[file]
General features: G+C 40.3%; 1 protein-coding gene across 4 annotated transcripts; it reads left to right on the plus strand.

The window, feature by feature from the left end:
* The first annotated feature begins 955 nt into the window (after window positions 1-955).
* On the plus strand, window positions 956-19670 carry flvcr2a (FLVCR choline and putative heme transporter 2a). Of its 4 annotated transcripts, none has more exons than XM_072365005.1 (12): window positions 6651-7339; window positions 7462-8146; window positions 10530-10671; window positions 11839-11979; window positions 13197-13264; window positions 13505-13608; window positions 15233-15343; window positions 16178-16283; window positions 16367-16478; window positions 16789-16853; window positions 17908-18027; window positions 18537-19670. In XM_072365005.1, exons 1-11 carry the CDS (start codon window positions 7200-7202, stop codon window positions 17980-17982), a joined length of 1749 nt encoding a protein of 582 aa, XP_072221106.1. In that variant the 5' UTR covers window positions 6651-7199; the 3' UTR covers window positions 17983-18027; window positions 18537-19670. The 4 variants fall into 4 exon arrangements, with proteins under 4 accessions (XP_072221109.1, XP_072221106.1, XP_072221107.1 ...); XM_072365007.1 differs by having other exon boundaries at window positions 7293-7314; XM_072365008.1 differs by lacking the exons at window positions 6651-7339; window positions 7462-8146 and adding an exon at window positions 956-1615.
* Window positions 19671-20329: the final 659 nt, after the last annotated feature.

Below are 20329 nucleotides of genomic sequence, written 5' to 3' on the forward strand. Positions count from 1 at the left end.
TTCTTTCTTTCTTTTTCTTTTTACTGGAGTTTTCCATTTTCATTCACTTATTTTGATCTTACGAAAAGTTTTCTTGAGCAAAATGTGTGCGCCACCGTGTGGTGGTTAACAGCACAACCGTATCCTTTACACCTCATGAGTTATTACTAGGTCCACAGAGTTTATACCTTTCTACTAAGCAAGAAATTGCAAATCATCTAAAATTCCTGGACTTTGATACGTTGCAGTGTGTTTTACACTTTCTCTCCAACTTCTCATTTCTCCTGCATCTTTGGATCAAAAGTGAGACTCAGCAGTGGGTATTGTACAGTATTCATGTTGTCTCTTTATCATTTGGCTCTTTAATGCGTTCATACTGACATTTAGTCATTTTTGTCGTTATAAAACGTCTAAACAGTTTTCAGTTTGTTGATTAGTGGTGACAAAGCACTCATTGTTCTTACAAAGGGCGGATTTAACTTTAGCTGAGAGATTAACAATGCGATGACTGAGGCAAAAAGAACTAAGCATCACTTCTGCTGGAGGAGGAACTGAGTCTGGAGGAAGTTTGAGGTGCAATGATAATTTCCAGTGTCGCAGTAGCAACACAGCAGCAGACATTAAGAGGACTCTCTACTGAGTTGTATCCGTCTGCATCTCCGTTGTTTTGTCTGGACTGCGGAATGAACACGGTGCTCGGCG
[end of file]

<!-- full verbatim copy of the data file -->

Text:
General features: G+C 40.3%; 1 protein-coding gene across 4 annotated transcripts; it reads left to right on the plus strand.

The window, feature by feature from the left end:
* The first annotated feature begins 955 nt into the window (after window positions 1-955).
* On the plus strand, window positions 956-19670 carry flvcr2a (FLVCR choline and putative heme transporter 2a). Of its 4 annotated transcripts, none has more exons than XM_072365005.1 (12): window positions 6651-7339; window positions 7462-8146; window positions 10530-10671; window positions 11839-11979; window positions 13197-13264; window positions 13505-13608; window positions 15233-15343; window positions 16178-16283; window positions 16367-16478; window positions 16789-16853; window positions 17908-18027; window positions 18537-19670. In XM_072365005.1, exons 1-11 carry the CDS (start codon window positions 7200-7202, stop codon window positions 17980-17982), a joined length of 1749 nt encoding a protein of 582 aa, XP_072221106.1. In that variant the 5' UTR covers window positions 6651-7199; the 3' UTR covers window positions 17983-18027; window positions 18537-19670. The 4 variants fall into 4 exon arrangements, with proteins under 4 accessions (XP_072221109.1, XP_072221106.1, XP_072221107.1 ...); XM_072365007.1 differs by having other exon boundaries at window positions 7293-7314; XM_072365008.1 differs by lacking the exons at window positions 6651-7339; window positions 7462-8146 and adding an exon at window positions 956-1615.
* Window positions 19671-20329: the final 659 nt, after the last annotated feature.

Below are 20329 nucleotides of genomic sequence, written 5' to 3' on the forward strand. Positions count from 1 at the left end.
TTCTTTCTTTCTTTTTCTTTTTACTGGAGTTTTCCATTTTCATTCACTTATTTTGATCTTACGAAAAGTTTTCTTGAGCAAAATGTGTGCGCCACCGTGTGGTGGTTAACAGCACAACCGTATCCTTTACACCTCATGAGTTATTACTAGGTCCACAGAGTTTATACCTTTCTACTAAGCAAGAAATTGCAAATCATCTAAAATTCCTGGACTTTGATACGTTGCAGTGTGTTTTACACTTTCTCTCCAACTTCTCATTTCTCCTGCATCTTTGGATCAAAAGTGAGACTCAGCAGTGGGTATTGTACAGTATTCATGTTGTCTCTTTATCATTTGGCTCTTTAATGCGTTCATACTGACATTTAGTCATTTTTGTCGTTATAAAACGTCTAAACAGTTTTCAGTTTGTTGATTAGTGGTGACAAAGCACTCATTGTTCTTACAAAGGGCGGATTTAACTTTAGCTGAGAGATTAACAATGCGATGACTGAGGCAAAAAGAACTAAGCATCACTTCTGCTGGAGGAGGAACTGAGTCTGGAGGAAGTTTGAGGTGCAATGATAATTTCCAGTGTCGCAGTAGCAACACAGCAGCAGACATTAAGAGGACTCTCTACTGAGTTGTATCCGTCTGCATCTCCGTTGTTTTGTCTGGACTGCGGAATGAACACGGTGCTCGGCG